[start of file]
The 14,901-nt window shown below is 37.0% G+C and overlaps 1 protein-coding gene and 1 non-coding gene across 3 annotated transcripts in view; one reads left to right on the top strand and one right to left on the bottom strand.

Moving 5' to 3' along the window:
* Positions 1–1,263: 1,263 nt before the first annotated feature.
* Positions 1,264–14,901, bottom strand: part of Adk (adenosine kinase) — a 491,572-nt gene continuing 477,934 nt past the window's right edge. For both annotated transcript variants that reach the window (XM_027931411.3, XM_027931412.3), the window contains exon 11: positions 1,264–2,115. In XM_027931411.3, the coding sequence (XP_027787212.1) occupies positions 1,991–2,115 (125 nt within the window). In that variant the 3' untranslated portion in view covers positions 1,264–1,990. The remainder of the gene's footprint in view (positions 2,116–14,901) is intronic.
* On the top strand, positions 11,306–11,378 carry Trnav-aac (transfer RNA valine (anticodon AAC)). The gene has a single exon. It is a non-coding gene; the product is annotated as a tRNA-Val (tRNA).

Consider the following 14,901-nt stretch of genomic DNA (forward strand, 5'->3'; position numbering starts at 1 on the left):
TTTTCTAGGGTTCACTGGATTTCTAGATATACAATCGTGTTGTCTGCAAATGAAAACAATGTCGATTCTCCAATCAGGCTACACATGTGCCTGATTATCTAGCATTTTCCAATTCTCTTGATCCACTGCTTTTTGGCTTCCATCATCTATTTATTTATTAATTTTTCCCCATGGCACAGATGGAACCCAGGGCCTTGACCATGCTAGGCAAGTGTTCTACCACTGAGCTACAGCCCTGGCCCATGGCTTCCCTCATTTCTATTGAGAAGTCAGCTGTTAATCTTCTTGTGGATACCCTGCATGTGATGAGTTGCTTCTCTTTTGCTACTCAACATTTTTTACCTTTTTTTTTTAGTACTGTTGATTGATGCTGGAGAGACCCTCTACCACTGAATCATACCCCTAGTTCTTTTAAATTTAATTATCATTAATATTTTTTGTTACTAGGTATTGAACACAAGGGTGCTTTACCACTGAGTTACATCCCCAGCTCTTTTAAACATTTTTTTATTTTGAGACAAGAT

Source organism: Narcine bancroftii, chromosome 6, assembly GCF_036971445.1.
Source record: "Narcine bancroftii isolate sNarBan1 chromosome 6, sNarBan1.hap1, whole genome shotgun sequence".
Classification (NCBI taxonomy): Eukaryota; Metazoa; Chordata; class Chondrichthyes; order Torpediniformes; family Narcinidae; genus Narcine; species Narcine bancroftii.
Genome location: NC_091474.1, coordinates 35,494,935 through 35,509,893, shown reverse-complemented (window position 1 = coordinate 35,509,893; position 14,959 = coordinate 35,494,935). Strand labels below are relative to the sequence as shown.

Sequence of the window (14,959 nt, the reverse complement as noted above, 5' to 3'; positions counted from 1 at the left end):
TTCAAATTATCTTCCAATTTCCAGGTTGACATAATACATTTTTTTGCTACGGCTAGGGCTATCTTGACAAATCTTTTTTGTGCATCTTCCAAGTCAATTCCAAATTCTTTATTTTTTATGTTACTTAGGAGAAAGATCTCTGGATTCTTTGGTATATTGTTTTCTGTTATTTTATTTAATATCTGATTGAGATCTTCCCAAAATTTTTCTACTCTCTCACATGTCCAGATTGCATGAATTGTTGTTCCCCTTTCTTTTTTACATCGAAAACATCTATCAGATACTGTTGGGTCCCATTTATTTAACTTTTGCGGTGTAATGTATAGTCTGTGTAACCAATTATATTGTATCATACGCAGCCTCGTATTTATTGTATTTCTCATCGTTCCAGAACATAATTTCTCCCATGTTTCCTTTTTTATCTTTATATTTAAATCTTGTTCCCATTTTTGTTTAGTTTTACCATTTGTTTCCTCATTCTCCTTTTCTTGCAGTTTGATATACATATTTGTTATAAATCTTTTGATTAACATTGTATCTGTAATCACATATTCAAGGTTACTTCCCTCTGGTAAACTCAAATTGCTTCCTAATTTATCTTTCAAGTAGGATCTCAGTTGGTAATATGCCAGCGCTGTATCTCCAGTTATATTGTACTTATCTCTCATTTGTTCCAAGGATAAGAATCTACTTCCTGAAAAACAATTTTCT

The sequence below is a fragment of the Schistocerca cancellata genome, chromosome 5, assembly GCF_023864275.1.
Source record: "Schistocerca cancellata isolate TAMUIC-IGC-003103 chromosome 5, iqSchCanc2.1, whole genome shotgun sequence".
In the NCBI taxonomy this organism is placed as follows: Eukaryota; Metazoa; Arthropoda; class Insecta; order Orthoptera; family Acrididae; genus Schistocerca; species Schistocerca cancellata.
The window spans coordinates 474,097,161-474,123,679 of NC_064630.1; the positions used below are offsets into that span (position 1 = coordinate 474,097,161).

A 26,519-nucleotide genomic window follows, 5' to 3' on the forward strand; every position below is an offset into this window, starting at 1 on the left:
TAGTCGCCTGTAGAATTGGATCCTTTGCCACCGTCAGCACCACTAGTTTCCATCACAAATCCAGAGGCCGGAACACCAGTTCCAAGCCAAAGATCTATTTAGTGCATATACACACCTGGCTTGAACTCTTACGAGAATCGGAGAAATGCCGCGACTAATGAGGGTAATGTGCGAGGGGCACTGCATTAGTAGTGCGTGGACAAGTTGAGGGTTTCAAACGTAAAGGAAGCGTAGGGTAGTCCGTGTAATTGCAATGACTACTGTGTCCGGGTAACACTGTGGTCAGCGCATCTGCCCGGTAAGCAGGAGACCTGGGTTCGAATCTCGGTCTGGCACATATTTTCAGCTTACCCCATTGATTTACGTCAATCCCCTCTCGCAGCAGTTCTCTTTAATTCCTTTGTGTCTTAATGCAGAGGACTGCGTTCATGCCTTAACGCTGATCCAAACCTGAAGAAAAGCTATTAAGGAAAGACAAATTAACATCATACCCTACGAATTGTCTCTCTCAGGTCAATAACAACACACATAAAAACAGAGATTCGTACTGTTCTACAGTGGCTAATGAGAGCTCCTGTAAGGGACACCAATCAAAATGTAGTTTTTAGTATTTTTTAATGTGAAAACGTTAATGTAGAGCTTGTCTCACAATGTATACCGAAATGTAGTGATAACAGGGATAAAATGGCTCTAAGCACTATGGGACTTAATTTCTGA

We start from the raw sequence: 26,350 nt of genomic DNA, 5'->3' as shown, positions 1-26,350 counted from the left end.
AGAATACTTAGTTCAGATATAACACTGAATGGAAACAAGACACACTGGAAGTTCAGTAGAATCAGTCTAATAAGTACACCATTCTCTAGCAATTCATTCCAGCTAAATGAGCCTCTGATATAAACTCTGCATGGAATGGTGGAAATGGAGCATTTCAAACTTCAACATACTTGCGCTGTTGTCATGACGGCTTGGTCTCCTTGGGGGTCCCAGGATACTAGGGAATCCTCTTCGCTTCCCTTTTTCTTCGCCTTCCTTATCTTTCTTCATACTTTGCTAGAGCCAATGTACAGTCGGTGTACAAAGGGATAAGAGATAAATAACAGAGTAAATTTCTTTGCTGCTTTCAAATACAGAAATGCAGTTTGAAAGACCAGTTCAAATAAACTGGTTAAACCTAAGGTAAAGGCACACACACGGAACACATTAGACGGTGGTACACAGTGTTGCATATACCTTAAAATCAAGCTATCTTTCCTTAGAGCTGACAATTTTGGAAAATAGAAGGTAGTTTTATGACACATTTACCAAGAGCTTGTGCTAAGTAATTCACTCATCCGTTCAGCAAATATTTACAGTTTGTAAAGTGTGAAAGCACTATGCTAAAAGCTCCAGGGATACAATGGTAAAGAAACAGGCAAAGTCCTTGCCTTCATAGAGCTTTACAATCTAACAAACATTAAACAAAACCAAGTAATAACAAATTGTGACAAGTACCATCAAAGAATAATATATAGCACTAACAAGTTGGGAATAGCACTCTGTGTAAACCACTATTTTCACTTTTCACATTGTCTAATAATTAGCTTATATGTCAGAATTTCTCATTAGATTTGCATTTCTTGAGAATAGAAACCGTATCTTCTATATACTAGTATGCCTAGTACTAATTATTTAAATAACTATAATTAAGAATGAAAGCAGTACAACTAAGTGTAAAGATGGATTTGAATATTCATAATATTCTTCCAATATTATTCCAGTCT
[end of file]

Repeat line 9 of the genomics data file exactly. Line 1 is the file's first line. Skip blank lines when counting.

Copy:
Source record: "Narcine bancroftii isolate sNarBan1 chromosome 6, sNarBan1.hap1, whole genome shotgun sequence".